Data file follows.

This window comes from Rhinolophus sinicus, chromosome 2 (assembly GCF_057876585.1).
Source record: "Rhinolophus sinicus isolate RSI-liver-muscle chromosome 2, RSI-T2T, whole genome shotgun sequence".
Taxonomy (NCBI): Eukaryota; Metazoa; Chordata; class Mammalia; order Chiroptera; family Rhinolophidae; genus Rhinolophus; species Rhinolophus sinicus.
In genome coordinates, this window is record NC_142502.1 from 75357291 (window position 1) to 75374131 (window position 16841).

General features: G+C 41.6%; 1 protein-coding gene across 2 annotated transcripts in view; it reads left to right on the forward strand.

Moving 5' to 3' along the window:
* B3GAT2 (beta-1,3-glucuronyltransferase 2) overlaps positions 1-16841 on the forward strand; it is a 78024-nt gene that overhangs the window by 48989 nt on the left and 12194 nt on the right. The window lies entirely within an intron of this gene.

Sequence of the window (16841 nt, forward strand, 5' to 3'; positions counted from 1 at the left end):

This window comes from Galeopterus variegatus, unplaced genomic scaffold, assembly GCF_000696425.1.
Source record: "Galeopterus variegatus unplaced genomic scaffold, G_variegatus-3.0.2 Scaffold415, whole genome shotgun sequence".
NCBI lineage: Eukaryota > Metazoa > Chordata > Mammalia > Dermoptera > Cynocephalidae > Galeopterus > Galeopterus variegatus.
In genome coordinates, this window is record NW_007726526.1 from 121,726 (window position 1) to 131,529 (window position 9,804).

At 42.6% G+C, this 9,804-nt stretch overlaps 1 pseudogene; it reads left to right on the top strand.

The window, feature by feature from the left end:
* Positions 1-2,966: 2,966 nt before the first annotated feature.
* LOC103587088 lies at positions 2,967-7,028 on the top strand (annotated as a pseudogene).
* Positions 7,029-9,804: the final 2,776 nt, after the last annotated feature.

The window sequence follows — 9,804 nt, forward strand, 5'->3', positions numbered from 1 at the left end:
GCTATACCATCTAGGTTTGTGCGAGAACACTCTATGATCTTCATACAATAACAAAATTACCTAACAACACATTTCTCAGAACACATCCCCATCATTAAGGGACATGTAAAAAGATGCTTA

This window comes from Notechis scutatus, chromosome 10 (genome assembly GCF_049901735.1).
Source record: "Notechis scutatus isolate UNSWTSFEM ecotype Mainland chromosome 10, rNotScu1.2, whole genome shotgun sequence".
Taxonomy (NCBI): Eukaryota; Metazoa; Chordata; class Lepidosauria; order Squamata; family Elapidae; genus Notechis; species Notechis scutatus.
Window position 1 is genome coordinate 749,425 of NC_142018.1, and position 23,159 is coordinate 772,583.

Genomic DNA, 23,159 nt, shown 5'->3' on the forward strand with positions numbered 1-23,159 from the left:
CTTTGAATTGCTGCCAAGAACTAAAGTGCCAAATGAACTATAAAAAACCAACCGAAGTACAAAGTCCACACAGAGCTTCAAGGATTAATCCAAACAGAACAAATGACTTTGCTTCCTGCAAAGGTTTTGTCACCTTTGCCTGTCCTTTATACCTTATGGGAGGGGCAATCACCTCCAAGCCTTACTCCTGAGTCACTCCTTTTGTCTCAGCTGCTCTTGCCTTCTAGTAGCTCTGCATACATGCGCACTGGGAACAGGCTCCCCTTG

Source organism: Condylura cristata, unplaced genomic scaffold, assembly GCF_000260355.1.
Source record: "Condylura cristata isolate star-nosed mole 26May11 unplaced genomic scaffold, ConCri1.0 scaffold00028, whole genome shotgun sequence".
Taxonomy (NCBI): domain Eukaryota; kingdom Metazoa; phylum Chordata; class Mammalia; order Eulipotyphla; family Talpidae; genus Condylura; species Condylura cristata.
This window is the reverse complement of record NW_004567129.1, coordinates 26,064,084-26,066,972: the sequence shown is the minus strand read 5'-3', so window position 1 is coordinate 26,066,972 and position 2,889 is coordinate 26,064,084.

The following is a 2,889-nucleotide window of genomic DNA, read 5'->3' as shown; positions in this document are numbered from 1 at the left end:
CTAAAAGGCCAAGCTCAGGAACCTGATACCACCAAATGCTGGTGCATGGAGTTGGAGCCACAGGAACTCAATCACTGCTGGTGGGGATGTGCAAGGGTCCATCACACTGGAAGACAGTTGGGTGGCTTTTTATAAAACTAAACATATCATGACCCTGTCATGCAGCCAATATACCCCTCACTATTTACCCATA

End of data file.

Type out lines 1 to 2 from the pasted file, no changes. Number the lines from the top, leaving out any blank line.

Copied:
This window comes from Rhinolophus sinicus, chromosome 2 (assembly GCF_057876585.1).
Source record: "Rhinolophus sinicus isolate RSI-liver-muscle chromosome 2, RSI-T2T, whole genome shotgun sequence".